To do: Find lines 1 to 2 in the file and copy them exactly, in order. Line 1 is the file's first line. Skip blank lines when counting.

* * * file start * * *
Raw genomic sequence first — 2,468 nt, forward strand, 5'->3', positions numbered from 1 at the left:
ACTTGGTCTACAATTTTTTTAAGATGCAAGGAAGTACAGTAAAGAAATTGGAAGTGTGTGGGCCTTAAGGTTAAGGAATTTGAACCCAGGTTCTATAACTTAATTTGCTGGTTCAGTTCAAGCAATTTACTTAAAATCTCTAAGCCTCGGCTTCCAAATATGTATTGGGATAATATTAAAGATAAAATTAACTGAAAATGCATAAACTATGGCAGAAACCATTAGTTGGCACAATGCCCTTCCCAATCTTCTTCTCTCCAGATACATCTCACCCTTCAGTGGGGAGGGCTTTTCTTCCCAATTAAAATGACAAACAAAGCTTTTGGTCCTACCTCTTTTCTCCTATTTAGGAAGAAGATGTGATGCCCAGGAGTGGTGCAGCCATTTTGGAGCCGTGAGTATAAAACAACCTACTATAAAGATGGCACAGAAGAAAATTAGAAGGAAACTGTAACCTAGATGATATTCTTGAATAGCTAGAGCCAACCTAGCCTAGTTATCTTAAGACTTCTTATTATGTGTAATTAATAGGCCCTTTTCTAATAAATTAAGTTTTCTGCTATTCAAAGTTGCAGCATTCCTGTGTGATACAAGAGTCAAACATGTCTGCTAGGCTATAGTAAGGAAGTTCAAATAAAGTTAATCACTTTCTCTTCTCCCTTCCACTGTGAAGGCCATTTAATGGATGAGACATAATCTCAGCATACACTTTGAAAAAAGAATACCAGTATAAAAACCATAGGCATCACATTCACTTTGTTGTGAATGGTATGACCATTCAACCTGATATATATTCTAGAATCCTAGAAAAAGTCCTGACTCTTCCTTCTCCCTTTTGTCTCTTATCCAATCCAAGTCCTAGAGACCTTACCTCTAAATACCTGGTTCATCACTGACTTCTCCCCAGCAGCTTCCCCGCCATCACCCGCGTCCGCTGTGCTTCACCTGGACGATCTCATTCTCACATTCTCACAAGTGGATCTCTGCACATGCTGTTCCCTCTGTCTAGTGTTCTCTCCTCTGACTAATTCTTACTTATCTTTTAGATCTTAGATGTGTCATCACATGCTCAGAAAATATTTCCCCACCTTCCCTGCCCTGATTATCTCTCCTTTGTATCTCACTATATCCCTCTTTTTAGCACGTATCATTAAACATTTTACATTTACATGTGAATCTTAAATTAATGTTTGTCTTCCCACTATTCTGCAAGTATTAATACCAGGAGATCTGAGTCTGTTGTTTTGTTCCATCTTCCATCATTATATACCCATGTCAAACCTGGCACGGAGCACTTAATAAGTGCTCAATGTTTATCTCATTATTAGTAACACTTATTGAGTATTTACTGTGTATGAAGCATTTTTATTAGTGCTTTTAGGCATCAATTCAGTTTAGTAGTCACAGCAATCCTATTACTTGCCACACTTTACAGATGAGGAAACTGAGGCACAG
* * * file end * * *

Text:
Raw genomic sequence first — 2,468 nt, forward strand, 5'->3', positions numbered from 1 at the left:
ACTTGGTCTACAATTTTTTTAAGATGCAAGGAAGTACAGTAAAGAAATTGGAAGTGTGTGGGCCTTAAGGTTAAGGAATTTGAACCCAGGTTCTATAACTTAATTTGCTGGTTCAGTTCAAGCAATTTACTTAAAATCTCTAAGCCTCGGCTTCCAAATATGTATTGGGATAATATTAAAGATAAAATTAACTGAAAATGCATAAACTATGGCAGAAACCATTAGTTGGCACAATGCCCTTCCCAATCTTCTTCTCTCCAGATACATCTCACCCTTCAGTGGGGAGGGCTTTTCTTCCCAATTAAAATGACAAACAAAGCTTTTGGTCCTACCTCTTTTCTCCTATTTAGGAAGAAGATGTGATGCCCAGGAGTGGTGCAGCCATTTTGGAGCCGTGAGTATAAAACAACCTACTATAAAGATGGCACAGAAGAAAATTAGAAGGAAACTGTAACCTAGATGATATTCTTGAATAGCTAGAGCCAACCTAGCCTAGTTATCTTAAGACTTCTTATTATGTGTAATTAATAGGCCCTTTTCTAATAAATTAAGTTTTCTGCTATTCAAAGTTGCAGCATTCCTGTGTGATACAAGAGTCAAACATGTCTGCTAGGCTATAGTAAGGAAGTTCAAATAAAGTTAATCACTTTCTCTTCTCCCTTCCACTGTGAAGGCCATTTAATGGATGAGACATAATCTCAGCATACACTTTGAAAAAAGAATACCAGTATAAAAACCATAGGCATCACATTCACTTTGTTGTGAATGGTATGACCATTCAACCTGATATATATTCTAGAATCCTAGAAAAAGTCCTGACTCTTCCTTCTCCCTTTTGTCTCTTATCCAATCCAAGTCCTAGAGACCTTACCTCTAAATACCTGGTTCATCACTGACTTCTCCCCAGCAGCTTCCCCGCCATCACCCGCGTCCGCTGTGCTTCACCTGGACGATCTCATTCTCACATTCTCACAAGTGGATCTCTGCACATGCTGTTCCCTCTGTCTAGTGTTCTCTCCTCTGACTAATTCTTACTTATCTTTTAGATCTTAGATGTGTCATCACATGCTCAGAAAATATTTCCCCACCTTCCCTGCCCTGATTATCTCTCCTTTGTATCTCACTATATCCCTCTTTTTAGCACGTATCATTAAACATTTTACATTTACATGTGAATCTTAAATTAATGTTTGTCTTCCCACTATTCTGCAAGTATTAATACCAGGAGATCTGAGTCTGTTGTTTTGTTCCATCTTCCATCATTATATACCCATGTCAAACCTGGCACGGAGCACTTAATAAGTGCTCAATGTTTATCTCATTATTAGTAACACTTATTGAGTATTTACTGTGTATGAAGCATTTTTATTAGTGCTTTTAGGCATCAATTCAGTTTAGTAGTCACAGCAATCCTATTACTTGCCACACTTTACAGATGAGGAAACTGAGGCACAG